Leadership is complex and requires many lenses to understand it. Psychology is helpful, yes, but so are history and philosophy, science and economics. It’s time to recognize that leadership is more capacious than the study of leaders and followers. We must cut this Gordian knot.

Sandra J. Peart is the dean of the University of Richmond’s Jepson School of Leadership Studies.

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4 Replies to “Overhauling how we teach leadership by Sandra J. Peart”

  1. Sorry, Bill, but I have to take a side and say that I agree with Dean Peart. I interpret her recommendation to be that when studying or talking about leadership we need to stop migrating towards the leaders and away from context. I think she poses a bit of the chicken or the egg question – is it the context that makes the leader or the leader that makes the context? If we were to spend more time understanding how transformational ideas are spawned, nutured, and shaped within a group and eventually a leader and a following emerge to carry it forward, we might be able to accelerate the time between the sowing of these seeds in an organization to the moment they sprout and the bear fruit. Such insights could transform leadership as we know it.

    1. Roger: disagreement is good… I do disagree…. and I think this is indeed that cleavage between the practitioner and the academic. The context and culture exists…they just are…always. The leader must operate in the context, understand it, and morph/bend it to his/her will. Having been in a myriad of leadership positions…. the context is always different. There are times I have been very wrong about the context and environment I was stepping into and had to adapt my leadership quickly to situation I found myself in… in fact that happens more than not.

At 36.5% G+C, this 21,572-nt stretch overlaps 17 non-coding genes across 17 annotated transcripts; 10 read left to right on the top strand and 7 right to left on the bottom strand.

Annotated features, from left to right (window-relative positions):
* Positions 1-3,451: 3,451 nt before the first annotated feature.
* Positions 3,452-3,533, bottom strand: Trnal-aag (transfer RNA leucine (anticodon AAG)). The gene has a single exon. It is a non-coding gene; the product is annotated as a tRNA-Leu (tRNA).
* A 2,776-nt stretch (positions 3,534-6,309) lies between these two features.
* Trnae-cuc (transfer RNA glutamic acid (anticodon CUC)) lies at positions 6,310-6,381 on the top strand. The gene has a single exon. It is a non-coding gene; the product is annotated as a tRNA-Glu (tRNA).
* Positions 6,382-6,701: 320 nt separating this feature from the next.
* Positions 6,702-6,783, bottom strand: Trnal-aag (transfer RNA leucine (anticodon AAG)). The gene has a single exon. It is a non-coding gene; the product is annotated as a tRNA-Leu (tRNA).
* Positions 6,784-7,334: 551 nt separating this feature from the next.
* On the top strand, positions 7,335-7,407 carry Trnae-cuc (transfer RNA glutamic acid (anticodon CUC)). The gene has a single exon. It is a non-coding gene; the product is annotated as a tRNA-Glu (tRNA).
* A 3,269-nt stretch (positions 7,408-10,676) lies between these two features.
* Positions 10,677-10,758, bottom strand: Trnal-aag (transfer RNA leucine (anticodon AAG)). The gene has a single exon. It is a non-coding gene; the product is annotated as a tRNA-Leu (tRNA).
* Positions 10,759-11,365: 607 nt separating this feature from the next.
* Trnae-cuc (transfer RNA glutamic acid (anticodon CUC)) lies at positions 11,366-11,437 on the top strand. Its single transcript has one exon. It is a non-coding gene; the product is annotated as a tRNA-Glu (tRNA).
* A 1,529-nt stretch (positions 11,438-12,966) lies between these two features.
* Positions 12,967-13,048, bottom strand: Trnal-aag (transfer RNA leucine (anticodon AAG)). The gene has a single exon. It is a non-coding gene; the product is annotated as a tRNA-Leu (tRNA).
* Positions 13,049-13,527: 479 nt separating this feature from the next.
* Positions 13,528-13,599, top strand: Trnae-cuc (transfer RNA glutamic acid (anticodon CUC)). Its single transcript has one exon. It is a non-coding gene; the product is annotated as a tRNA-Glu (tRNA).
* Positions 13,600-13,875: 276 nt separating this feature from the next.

I do agree we need to ask…”Who were the leader’s followers? Are they indeed followers, or would we better understand them as participants? Can leadership emerge from a process of discussion?

      I disagree with…”Can an idea or purpose, rather than an individual, become a group’s leader?” An idea or purpose can not move on it’s own and I have been in organizations where leaders throw out ideas and NEVER follow up.

      Her Lincoln example is excellent when we have the GREATER than 20/20 lens of history to look through. If Lincoln did not have a vision, strategy and ideas… the context and culture would not have mattered. Sure someone else may have picked up the reigns and led, but there is a still a leader who understands the culture and context in which he must operate in order to get things done. Culture and context always exist and I know a ton of managers that sit around and bemoan it… and get nothing done.

      The leader must accept, learn, adapt, and flex to the circumstance he finds himself in. Of course… I know we might be saying the same thing in a different way… but the leader in much more important than the context. A strong leader will comprehend the situation and adapt and lead. Simplistic perhaps… but honestly, I am a simple guy.

      1. Simple is good, Bill. Leadership is complex, and there are many things that we can pick on in this discussion. Here’s one – that an idea or purpose can become a group’s leader. That doesn’t sit right with me either and maybe a bit far fetched; however, a key ingredient for transformational leadership is clear purpose. That purpose can and should eclispe the “leader(s)”, otherwise the masses will not be moved to change. The “leader” is then more the primary “spokesperson”, “champion”, “change agent”, and/or “leading participant”. Let’s take Martin Luther King, Jr. and the Civil Rights Movement for example – was Dr. King the sole leader? Was the movement his idea? Or was he it’s leading spokesperson? Or was the time right in America? Were there enough other leading advocates to tip the scales? Clearly, Dr. King rose to the occassion, thank goodness.

      2. Roger: I think we are agreeing more than we are disagreeing. Whatever the cause, it can not be all about the leader…but then again, the cause will never succeed without the leader.

        My issue with the article, was the author’s point on not focusing on great leaders but on the culture, collective, condition, environmentals of the situation. The culture will always be… and will remain in stasis until stimulated by a leader.

        So yes… important to understand the culture…but it will remain static until a great leader engages. My fear… we teach folks this and we diminish what a leader adds to any issue or fight. We will have people (as we do today) that sit around and ponder their navel lint for months…years… and no one jumps into the pool to mix it up. Yes… simple is good… I like simple, but totally understand the complexity… The complexity is in the simplicity…